Suppressed voices: The saving grace of Pashto music

Published: June 5, 2015
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Almas Khan Khalil believes Pukhtun culture can provide a new lease of life to musicians. STOCK IMAGE

Almas Khan Khalil believes Pukhtun culture can provide a new lease of life to musicians. STOCK IMAGE

PESHAWAR: 

Gone are the days when Pashto singers would enchant large crowds with their performances. In this hour of darkness when singers and musicians have plunged into silence, only a few voices of reason and rationality remain.

Almas Khan Khalil, a senior Pashto singer, is among the breed of artistes who foresee a new direction for music. He firmly believes a stronger connection with Pukhtun culture could provide a new lease of life to musicians.

“We are facing challenges today because the people have distanced themselves from culture,” Khalil tells The Express Tribune. “Only then can we build a tolerant society.”

Hailing from Tehkal area of the provincial capital, Khalil has dedicated his entire life to music. He has performed countless songs on Pukhtun culture. However, a time came when the senior musician distanced himself from the industry for a short period when a new trend of music, which defied the parameters of Pukhtun traditions, began to hold sway.

Khalil recently made a comeback on a Pashto channel where he performed one of his most popular songs, Ma pregda. “I sang this song to demonstrate my love for our province and its people,” he says. “It is unfortunate that Pukhtuns have forgotten their heritage while others have tried their best to preserve their values and traditions. In fact, Pukhtuns find themselves in the lurch because they have been forced to compromise on their own ethos.”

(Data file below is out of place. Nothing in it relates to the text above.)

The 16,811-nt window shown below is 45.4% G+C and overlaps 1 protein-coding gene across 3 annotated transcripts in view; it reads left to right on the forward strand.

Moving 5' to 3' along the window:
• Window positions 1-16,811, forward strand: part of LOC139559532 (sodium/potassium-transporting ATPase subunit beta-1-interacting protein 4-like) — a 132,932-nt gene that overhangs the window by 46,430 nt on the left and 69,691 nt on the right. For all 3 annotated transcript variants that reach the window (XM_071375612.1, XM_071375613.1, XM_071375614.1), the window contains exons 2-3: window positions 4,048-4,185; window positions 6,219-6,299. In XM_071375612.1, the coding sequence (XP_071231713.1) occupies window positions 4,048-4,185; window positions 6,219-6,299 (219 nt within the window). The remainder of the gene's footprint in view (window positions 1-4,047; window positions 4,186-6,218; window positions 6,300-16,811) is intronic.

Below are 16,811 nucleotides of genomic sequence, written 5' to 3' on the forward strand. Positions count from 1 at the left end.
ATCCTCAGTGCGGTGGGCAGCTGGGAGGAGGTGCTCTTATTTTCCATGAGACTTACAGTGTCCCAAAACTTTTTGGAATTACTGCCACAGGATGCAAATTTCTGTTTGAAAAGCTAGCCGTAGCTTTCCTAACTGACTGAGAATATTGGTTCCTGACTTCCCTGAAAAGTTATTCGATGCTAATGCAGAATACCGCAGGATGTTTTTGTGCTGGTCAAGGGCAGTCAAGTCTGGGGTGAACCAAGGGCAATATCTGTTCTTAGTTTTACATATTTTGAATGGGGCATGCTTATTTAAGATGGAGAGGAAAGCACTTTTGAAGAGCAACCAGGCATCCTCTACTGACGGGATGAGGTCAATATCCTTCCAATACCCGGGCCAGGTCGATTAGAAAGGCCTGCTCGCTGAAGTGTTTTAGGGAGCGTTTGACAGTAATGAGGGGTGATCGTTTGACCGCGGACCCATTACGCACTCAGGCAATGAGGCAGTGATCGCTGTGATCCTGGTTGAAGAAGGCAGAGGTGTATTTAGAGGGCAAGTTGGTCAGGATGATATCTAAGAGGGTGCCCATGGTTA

How it happened

Khalil began his career in 1965. He would perform at weddings and other ceremonies.

“Initially, my family did not appreciate my music and made repeated attempts to stop me from pursuing it as a career,” he explains. “However, they later realised that I was serving the people through my skill.”

Subsequently, Khalil and Ustad Ahmad Gul, another senior musician, went to Chaklala to try their hand at performing on TV. “I must admit. I have always enjoyed live performances rather than performing on TV,” he adds. Looking back, he does recall the number of songs he has performed on stage but believes each performance has been a learning experience.

Under the radar

According to Khalil, the government has turned a blind eye towards his needs and failed to support him.

“In the long years that I have been in the industry, I have worked day and night to serve Pashto music,” he says. “No one assisted me through my time of need. My house was damaged due to heavy rainfall. It is in a dilapidated condition and could come tumbling down any moment but my family has nowhere else to go.”

Khalil explains that his children have refused to pursue a career in music after seeing how the industry has treated him. “Most musicians who have dedicated their lives to Pashto music are helpless as there is no one to support them,” he says. “Moreover, talented musicians have distanced themselves from the industry because they are forced to compromise on Pukhtun culture.”

Nonetheless, Khalil believes recognition of values will be the saving grace of the music industry. “People are fed up of listening to superficial and substandard music,” he says. “They are now realising the importance of their own culture.”

Published in The Express Tribune, June 5th, 2015. 

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